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Nightlife in A.C. continues to grow, provide escape

Posted: Saturday, January 23, 2016 7:30 am

SARA TRACEY, Staff Writer
When Bill Strange entered the stand-up comedy world just about a year ago, he had higher expectations. He’s a bit disappointed.
He says he thought there’d be mountains of cocaine, lots of girls, and buzzing around the city until 4 a.m., a la Quentin Tarentino’s “Pulp Fiction.”
Joking aside, the 25-year-old Ocean City resident and his friend Tim Chivalette, 22, of Galloway Township, have found their own niche in nightlife in Atlantic City. Both are budding comics at Butch Bradley’s Comedy Hideaway on New York Avenue. They ventured out to the Tropicana Resort Casino Thursday night to support their boss, Bradley, as he hosted the AC Weekly Nightlife Awards.
The 20-somethings only perform once in a blue moon — Chivalette said they’re sort of underlings, getting to know the business — but they’ve learned that Atlantic City has more to offer in terms of nightlife than some may know.
“There can never be enough people to come to the club,” he said. “You know how there’s this push to eat local? You should stay local for your entertainment. Don’t go to Philly. We’ve got a lot going on here.”
Thursday’s award show highlighted the cream of the crop of Atlantic City and Atlantic County in performance, music, food and drink, and general ambiance. Those in the industry say nightlife has changed throughout the decades, but it remains an important part of the city, especially as officials push for more non-gaming entertainment.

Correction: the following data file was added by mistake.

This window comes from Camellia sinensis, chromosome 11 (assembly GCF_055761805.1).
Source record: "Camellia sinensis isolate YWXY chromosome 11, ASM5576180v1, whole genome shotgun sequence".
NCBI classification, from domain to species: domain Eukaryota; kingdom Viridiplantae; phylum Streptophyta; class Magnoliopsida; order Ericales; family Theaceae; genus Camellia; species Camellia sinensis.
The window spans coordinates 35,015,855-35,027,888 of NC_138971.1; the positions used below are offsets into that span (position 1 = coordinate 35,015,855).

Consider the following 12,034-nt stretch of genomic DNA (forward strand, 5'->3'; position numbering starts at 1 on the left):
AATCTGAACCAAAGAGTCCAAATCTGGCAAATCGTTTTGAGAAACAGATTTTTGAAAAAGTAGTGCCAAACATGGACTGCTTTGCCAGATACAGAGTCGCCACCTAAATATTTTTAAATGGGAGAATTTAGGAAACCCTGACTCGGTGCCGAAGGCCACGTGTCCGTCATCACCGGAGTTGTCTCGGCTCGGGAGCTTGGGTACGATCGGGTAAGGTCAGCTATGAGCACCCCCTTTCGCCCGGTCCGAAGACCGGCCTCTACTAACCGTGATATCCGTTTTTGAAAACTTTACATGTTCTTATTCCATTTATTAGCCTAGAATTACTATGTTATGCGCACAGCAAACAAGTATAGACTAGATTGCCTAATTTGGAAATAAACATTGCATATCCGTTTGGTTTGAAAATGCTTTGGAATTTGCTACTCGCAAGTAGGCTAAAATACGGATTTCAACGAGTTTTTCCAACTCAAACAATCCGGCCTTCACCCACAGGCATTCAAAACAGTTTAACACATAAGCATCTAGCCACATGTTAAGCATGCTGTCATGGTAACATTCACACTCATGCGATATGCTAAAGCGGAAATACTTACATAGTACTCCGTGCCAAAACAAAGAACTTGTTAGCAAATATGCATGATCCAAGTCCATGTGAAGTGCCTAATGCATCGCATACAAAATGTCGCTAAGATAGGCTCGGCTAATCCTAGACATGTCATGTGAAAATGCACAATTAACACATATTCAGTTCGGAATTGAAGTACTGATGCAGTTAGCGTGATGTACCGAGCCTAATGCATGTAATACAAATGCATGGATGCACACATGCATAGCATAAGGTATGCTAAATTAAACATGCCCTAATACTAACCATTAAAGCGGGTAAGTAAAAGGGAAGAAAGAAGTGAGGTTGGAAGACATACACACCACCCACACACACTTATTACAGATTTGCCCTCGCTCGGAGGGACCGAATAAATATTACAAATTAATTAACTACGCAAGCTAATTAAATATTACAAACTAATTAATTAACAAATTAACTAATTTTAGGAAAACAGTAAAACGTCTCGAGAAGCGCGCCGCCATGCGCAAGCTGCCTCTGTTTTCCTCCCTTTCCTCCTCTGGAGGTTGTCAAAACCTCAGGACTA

Nightlife and the local entertainment scene have evolved since Dave Pena started visiting Atlantic City, accompanied by his parents, in the 1980s.
Then, lounges, cabarets and live theater sprawled. Think the since-shuttered La Cage at Bally’s. When he was in his 20s, Pena said, casinos started booking more mainstream, big concert acts to fill their entertainment halls. The 2000s heralded smaller clubs, highlighting deejays and dance music.
Pena is deeply involved with the nightlife scene in the city. He started karaoke club Planet Rose in Tropicana in 2004, closely followed by the throwback dance club Boogie Nights.
He said the trend has closely followed what customers demanded, which could be seen in larger metropolitan areas like Las Vegas, with a mix of large casino venues and smaller, independent spots.

Read the full story on the ACPress website

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